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Belgian monarch calls for unity after political crisis

Belgian monarch calls for unity after political crisis

King Albert II used his Christmas message to the nation Monday to urge Belgium's French- and Dutch-speakers to overcome differences that plunged the country into a bitter political crisis for much of 2007.
"We sometimes have the impression that our relations with foreign countries are better organized and better structured than those within our own country," the monarch complained.
He welcomed the "very Belgian qualities" of "creativity, common sense and the sprit of compromise" which led to the formation of an interim government last week to end six months of political deadlock which had sparked fears the country could split apart.
King Albert said the country had to learn the lessons of a crisis marked by bitter exchanges between Flemish politicians seeking greater autonomy for their richer northern region and Francophones who feared that would cut their funding and destroy Belgian unity.
"It is indispensable to develop and strengthen contacts and exchanges between officials in all areas from the different communities and regions," he monarch said.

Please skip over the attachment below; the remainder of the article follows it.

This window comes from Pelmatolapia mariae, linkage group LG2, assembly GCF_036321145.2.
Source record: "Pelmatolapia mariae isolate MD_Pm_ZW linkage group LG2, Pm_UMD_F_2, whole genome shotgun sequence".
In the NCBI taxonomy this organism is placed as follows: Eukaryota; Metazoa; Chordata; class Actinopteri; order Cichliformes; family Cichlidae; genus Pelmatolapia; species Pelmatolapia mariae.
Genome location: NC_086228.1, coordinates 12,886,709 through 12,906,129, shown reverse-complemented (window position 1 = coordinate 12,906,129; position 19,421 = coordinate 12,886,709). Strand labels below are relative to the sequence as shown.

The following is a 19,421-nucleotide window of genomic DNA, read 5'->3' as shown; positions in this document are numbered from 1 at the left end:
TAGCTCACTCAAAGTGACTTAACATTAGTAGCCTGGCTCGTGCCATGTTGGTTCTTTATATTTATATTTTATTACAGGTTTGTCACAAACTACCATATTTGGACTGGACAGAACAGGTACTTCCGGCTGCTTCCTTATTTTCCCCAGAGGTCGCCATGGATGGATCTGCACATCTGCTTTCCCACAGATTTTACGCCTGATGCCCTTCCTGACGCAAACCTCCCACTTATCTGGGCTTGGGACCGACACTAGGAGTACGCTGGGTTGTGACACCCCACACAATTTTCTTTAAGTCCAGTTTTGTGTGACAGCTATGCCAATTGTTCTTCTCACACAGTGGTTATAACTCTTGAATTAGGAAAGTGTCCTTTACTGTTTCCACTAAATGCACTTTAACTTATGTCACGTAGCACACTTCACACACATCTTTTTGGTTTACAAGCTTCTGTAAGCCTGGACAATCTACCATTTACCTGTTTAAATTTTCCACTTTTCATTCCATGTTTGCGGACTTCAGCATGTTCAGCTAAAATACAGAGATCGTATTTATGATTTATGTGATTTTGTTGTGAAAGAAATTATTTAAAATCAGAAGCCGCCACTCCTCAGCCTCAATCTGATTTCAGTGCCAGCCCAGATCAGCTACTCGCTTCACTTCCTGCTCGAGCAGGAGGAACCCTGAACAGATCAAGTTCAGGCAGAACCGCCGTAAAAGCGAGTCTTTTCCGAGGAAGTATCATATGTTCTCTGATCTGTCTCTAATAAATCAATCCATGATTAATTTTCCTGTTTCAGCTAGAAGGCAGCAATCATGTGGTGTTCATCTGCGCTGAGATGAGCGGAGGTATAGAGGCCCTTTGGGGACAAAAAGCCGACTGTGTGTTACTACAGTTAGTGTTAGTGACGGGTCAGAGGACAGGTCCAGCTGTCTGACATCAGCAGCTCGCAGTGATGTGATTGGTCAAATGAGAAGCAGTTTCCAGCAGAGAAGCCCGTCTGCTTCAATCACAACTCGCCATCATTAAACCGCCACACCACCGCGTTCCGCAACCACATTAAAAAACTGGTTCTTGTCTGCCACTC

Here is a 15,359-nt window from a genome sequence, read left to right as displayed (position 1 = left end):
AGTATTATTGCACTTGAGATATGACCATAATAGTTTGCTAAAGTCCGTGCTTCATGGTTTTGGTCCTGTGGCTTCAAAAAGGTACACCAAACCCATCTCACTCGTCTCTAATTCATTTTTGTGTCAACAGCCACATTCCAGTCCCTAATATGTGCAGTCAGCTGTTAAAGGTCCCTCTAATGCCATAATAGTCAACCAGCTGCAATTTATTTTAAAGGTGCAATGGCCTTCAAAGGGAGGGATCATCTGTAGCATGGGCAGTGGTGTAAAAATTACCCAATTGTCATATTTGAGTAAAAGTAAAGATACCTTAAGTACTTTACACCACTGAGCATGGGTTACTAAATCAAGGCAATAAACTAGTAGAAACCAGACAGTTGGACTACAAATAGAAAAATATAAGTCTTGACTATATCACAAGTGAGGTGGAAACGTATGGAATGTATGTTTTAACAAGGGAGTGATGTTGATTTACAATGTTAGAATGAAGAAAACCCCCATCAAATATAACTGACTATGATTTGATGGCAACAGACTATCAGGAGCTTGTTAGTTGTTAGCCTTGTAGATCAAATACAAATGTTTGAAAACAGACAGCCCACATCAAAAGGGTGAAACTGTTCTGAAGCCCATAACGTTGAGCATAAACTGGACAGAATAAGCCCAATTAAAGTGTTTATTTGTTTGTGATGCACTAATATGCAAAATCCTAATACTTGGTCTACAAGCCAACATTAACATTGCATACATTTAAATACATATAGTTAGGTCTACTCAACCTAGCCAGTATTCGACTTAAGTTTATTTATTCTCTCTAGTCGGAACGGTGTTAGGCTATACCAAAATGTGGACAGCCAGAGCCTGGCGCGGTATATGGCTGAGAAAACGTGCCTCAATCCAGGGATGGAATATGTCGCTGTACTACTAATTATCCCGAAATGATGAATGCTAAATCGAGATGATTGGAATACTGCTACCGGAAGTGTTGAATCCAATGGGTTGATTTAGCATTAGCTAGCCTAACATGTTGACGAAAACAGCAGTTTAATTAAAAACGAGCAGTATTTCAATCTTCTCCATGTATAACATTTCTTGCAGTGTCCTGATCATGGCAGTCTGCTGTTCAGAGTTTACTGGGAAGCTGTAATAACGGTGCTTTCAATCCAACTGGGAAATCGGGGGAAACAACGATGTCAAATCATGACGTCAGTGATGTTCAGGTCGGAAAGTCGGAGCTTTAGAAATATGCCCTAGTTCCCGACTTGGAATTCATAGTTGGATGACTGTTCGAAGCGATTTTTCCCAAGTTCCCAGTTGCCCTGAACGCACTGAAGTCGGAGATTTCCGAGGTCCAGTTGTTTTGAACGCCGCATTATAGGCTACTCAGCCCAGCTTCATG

"It seems to me, that it's possible in a working Europe to become an example of a society where diverse cultures can live harmoniously together," he added. "That's not an impossible dream."
The king urged a greater effort to ensure that young Belgians learn to speak both French and Dutch and suggested that Flemings and Francophones unite behind a drive to tackle poverty at home and in Africa.
Liberal Prime Minister Guy Verhofstadt won a confidence vote in parliament Sunday for his five-party interim administration ending a stalemate which had paralyzed government since general elections June 10.
Verhofstadt is scheduled to hand over power in March to the Flemish Christian Democrats _ the big winners in the election _ if an agreement can be found on a new balance of power between the Dutch- and French-speakers.
The interim government includes the Liberal and Christian Democrat ministers from both sides of Belgium's linguistic divide, plus the French-speaking Socialists.


Updated : 2021-05-15 02:13 GMT+08:00